Charest’s Consulting Work for Huawei Reignites Calls for Canadian Foreign Interference Laws

Charest’s Consulting Work for Huawei Reignites Calls for Canadian Foreign Interference Laws
Huawei chief financial officer Meng Wanzhou leaves her home to attend a court hearing in Vancouver on Oct. 2, 2019. (The Canadian Press/Darryl Dyck)
Omid Ghoreishi

The revelation that former Quebec premier Jean Charest, who is contemplating running for Conservative Party leadership, is advising Chinese telecom giant Huawei on the Meng Wanzhou extradition case and participation in Canada’s 5G network has reignited calls for Ottawa to require more transparency from former government members working for foreign entities.

“A cross-section of people who have served at the highest levels of Canadian government are acting, directly or indirectly, on behalf of a state that is hostile to Canada,” David Mulroney, Canada’s former ambassador to China, said on Twitter.

The Globe and Mail reported that Charest—who was leader of the federal Progressive Conservative Party in the 1990s and also deputy prime minister under former prime minister Kim Campbell—along with former privy council clerk Wayne Wouters are part of a law firm hired by Huawei to help in Meng’s extradition case as well as sell products for use in Canada’s 5G network.

Meng was arrested in late 2018 in Vancouver at the request of the United States on fraud charges related to violating U.S. sanctions on Iran. Since then, China has issued stern warnings to Canada to release Meng; arrested two Canadian citizens, who have been detained for over a year; and blocked Canadian imports. In documents filed with the British Columbia Supreme Court last week, Canada’s Department of Justice said the fraud allegations Meng is accused of in the United States would be considered criminal in Canada as well, meaning that her case meets the requirements of extradition.

Charest’s role in helping Huawei in Canada would be at odds with the official position of the Conservative Party, which holds that Huawei shouldn’t be allowed to participate in Canada’s 5G network due to the company’s close links to the Chinese communist regime.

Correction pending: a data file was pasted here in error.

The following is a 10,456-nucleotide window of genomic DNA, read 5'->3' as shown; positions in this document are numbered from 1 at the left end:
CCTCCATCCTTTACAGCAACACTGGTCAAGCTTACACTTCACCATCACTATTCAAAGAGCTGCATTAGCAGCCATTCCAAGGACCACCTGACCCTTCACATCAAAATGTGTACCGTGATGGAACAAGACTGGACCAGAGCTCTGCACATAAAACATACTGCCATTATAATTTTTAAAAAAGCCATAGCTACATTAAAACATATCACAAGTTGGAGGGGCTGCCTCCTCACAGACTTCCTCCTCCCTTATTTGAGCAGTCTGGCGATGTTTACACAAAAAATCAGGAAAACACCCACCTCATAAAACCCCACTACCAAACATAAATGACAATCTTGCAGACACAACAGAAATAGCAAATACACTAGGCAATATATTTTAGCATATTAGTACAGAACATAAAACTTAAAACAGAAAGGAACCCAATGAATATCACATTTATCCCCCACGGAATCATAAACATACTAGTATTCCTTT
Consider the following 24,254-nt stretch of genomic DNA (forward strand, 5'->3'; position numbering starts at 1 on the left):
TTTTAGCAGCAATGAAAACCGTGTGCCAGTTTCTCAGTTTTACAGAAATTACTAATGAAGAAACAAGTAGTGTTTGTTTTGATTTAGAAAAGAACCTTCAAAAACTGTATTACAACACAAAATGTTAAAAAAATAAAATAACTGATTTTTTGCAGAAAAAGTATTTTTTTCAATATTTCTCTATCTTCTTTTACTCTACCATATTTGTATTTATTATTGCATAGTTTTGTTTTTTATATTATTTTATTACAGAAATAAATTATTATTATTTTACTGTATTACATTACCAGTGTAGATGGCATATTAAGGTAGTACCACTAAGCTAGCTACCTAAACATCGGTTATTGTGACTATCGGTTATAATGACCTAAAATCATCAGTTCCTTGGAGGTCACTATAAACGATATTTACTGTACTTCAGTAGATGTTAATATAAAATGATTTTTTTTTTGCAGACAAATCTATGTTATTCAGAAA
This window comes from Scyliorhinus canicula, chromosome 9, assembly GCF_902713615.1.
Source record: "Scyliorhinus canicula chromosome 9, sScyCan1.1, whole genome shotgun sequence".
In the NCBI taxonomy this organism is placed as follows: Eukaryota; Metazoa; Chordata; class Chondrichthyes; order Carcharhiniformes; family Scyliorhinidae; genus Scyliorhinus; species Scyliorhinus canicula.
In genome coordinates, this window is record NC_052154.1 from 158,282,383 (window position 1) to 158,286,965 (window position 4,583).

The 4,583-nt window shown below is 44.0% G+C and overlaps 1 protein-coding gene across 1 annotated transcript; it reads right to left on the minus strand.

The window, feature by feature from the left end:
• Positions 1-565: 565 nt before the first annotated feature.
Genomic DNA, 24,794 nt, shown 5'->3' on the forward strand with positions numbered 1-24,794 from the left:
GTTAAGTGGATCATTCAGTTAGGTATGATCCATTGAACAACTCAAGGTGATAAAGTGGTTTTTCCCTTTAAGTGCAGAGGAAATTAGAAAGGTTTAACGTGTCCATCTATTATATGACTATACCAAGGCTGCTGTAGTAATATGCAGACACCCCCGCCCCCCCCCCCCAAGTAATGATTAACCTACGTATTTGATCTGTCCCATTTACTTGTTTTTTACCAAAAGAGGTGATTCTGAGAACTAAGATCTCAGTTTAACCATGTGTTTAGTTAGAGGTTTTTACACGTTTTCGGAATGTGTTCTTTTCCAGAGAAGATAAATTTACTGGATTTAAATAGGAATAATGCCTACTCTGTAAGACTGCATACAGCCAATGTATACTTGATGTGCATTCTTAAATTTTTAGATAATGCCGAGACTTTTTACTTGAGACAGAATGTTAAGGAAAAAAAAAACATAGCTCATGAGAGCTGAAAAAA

In response to news of Charest working for Huawei, Mulroney said that “we will be told that top people won’t serve unless they can cash in after retirement. But that argument is self-serving, potentially dangerous, and undermines public confidence. Let’s at least require greater transparency around work for foreign states and their proxies.”

Shuvaloy Majumdar, a former policy director to Canadian foreign ministers and a senior fellow at the Macdonald-Laurier Institute (MLI), said on Twitter that it’s “hard to square how one leads Canadian interests with integrity, after counselling a foreign entity acting against the interests of Canada and Canadians.”

Several former high-ranking Canadian politicians with ties to organizations that have strong links to China have taken positions favouring the release of Meng and/or Huawei having a role in Canada’s 5G network.

Former Liberal prime minister Jean Chrétien has floated the idea that Canada’s justice minister use his legal authority to halt Meng’s extradition to the United States, the Globe reports.

Chrétien formerly sat on the board of a subsidiary of Power Corp., which journalist and author Jonathan Manthorpe describes in his book “Claws of the Panda” as “the premier gatekeeper of [Canada’s] formal relations with China.” Chrétien’s daughter is also married to André Desmarais, president and co-CEO of Power Corp. Former Conservative prime minister Brian Mulroney, who worked as a lawyer for  André’s father Paul, the former CEO of the company, has called on the government to name Chrétien as a special envoy to negotiate the release of the arrested Canadians.

Former Conservative cabinet minister Stockwell Day, who is on the executive board of the Canada China Business Council, has praised Huawei and its founder Ren Zhengfei, a former officer in China’s People’s Liberation Army, and argued that Canada shouldn’t ban the company from its 5G network.

In a paper written for the MLI late last year, David Mulroney said China’s rise has added “special urgency” to the issue of foreign influence and interference in Canada. He added that Canada should enact legislation similar to Australia’s recently introduced foreign interference laws, which require former cabinet ministers and others working for foreign entities to register with the federal government.

“The Australian government’s action is largely in response to an increasing number of incidents in Australia that point to clandestine efforts by Chinese state actors seeking to influence or interfere in Australian politics and governance,” he wrote.

Ahead of Australia’s new laws coming into effect last year, two former Australian cabinet ministers and a former Australian premier quit their positions with China-linked companies.

“We need to signal to foreign governments that any former Canadian official they hire has, by definition, stepped away from his or her role as a privileged adviser to governments in Canada,” Mulroney wrote.

Conservative Senator Linda Frum was one of the earliest politicians to call for Canada to consider Australia’s new laws when they were first introduced in 2017.

“This is essential. It’s critical. It’s essential for Canadian political sovereignty that we examine this very, very closely,” Frum told National Post columnist Terry Glavin at the time.

With files from The Canadian Press